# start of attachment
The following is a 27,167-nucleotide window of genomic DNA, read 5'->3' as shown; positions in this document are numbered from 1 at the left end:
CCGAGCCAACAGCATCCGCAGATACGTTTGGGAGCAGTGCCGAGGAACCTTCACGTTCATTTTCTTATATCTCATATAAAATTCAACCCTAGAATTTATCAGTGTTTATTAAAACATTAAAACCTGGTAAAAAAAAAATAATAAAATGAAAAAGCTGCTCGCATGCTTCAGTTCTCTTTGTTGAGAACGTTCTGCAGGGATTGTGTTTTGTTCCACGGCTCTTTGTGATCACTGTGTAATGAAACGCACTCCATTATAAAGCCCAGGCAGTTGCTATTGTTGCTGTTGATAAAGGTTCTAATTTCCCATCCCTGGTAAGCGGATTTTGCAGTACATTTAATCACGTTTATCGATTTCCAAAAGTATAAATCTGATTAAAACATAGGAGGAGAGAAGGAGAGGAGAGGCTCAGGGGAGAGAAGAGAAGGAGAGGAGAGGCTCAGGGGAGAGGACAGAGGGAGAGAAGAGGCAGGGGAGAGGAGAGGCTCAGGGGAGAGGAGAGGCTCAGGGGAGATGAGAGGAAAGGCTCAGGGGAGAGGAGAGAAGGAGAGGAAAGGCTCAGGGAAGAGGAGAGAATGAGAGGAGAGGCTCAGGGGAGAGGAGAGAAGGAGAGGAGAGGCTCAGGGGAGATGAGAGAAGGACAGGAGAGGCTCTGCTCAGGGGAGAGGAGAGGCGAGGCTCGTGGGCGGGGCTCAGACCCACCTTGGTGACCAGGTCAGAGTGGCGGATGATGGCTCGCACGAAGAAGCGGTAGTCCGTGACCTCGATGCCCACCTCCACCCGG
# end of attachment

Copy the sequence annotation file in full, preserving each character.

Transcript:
The following is a 27,167-nucleotide window of genomic DNA, read 5'->3' as shown; positions in this document are numbered from 1 at the left end:
CCGAGCCAACAGCATCCGCAGATACGTTTGGGAGCAGTGCCGAGGAACCTTCACGTTCATTTTCTTATATCTCATATAAAATTCAACCCTAGAATTTATCAGTGTTTATTAAAACATTAAAACCTGGTAAAAAAAAAATAATAAAATGAAAAAGCTGCTCGCATGCTTCAGTTCTCTTTGTTGAGAACGTTCTGCAGGGATTGTGTTTTGTTCCACGGCTCTTTGTGATCACTGTGTAATGAAACGCACTCCATTATAAAGCCCAGGCAGTTGCTATTGTTGCTGTTGATAAAGGTTCTAATTTCCCATCCCTGGTAAGCGGATTTTGCAGTACATTTAATCACGTTTATCGATTTCCAAAAGTATAAATCTGATTAAAACATAGGAGGAGAGAAGGAGAGGAGAGGCTCAGGGGAGAGAAGAGAAGGAGAGGAGAGGCTCAGGGGAGAGGACAGAGGGAGAGAAGAGGCAGGGGAGAGGAGAGGCTCAGGGGAGAGGAGAGGCTCAGGGGAGATGAGAGGAAAGGCTCAGGGGAGAGGAGAGAAGGAGAGGAAAGGCTCAGGGAAGAGGAGAGAATGAGAGGAGAGGCTCAGGGGAGAGGAGAGAAGGAGAGGAGAGGCTCAGGGGAGATGAGAGAAGGACAGGAGAGGCTCTGCTCAGGGGAGAGGAGAGGCGAGGCTCGTGGGCGGGGCTCAGACCCACCTTGGTGACCAGGTCAGAGTGGCGGATGATGGCTCGCACGAAGAAGCGGTAGTCCGTGACCTCGATGCCCACCTCCACCCGG